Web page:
U.S. Department of Labor final rule will expand FMLA for military families and clarify rules for workers and employers
Final rule brings two-year public process to close with common sense reforms for modern workforce
WASHINGTON — The U.S. Department of Labor will publish a final rule on Nov. 17 to update its regulations under the 15-year-old Family and Medical Leave Act (FMLA) — a measure that will help workers and their employers better understand their rights and responsibilities, and speed the implementation of a new law that expands FMLA coverage for military family members.
“This final rule, for the first time, gives America’s military families special job-protected leave rights to care for brave service men and women who are wounded or injured, and also helps families of members of the National Guard and Reserves manage their affairs when their service member is called up for active duty,” said U.S. Secretary of Labor Elaine L. Chao. “At the same time, the final rule provides needed clarity about general FMLA rights and obligations for both workers and employers.”
“This common sense, balanced rule is the product of a two year-long transparent process involving about 20,000 public comments and reflects the careful consideration of the views of FMLA’s stakeholders,” said Victoria A. Lipnic, assistant secretary for the Labor Department’s Employment Standards Administration.
Provisions in the final rule call for increased notice obligations for employers so that employees will better understand their FMLA rights, while revising the employee notice rules to minimize workplace disruptions due to unscheduled FMLA absences. The final rule also contains technical changes that reflect decisions by the U.S. Supreme Court and lower courts.
Featured final rule actions implementing the statutory expansion of FMLA for military families:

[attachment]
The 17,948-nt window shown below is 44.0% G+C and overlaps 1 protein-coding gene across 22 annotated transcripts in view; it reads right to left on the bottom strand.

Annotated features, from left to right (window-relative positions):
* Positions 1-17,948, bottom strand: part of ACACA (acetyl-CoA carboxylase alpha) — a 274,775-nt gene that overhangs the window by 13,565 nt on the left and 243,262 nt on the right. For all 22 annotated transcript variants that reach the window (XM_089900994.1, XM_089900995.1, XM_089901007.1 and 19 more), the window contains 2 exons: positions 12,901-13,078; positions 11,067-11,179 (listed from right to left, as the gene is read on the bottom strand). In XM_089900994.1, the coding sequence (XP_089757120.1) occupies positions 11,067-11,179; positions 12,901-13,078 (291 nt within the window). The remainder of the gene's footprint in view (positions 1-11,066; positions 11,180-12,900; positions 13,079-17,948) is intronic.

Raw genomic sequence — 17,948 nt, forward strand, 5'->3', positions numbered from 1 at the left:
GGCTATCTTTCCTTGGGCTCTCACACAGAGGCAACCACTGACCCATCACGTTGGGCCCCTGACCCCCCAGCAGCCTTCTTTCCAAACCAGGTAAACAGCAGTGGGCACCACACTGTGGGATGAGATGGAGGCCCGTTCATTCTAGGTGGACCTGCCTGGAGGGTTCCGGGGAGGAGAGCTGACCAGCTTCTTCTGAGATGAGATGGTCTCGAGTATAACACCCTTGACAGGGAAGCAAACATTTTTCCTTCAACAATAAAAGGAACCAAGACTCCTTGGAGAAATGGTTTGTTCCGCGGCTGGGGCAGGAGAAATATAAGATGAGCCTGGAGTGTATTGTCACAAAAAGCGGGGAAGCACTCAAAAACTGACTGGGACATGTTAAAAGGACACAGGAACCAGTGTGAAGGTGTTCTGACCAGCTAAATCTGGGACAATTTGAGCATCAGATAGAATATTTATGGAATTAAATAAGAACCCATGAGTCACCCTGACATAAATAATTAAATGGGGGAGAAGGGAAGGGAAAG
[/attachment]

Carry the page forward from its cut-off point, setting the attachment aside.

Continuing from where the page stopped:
Military Caregiver Leave: Implements the requirement to expand FMLA protections for family members caring for a covered service member with a serious injury or illness incurred in the line of duty on active duty. These family members are able to take up to 26 workweeks of leave in a 12-month period.
Leave for Qualifying Exigencies for Families of National Guard and Reserves: The law allows families of National Guard and Reserve personnel on active duty to take FMLA job-protected leave to manage their affairs — “qualifying exigencies.” The rule defines “qualifying exigencies” as: (1) short-notice deployment (2) military events and related activities (3) childcare and school activities (4) financial and legal arrangements (5) counseling (6) rest and recuperation (7) post-deployment activities and (8) additional activities where the employer and employee agree to the leave.
ADDITIONAL REGULATORY PROVISIONS:
The Ragsdale Decision/Penalties: The updated rule contains technical changes to be consistent with the U.S. Supreme Court’s decision in Ragsdale v. Wolverine World Wide Inc. The court ruled that the regulation’s so-called “categorical” penalty (requiring an employer to provide 12 additional weeks of FMLA-protected leave after the employee had already taken 30 weeks of leave) was inconsistent with the statutory limit of only 12 weeks of FMLA leave and contrary to the law’s remedial requirement that an employee demonstrate individual harm. The new rule removes these penalties and clarifies that if an employee suffers individual harm because the employer did not follow the notification rules, the employer may be liable.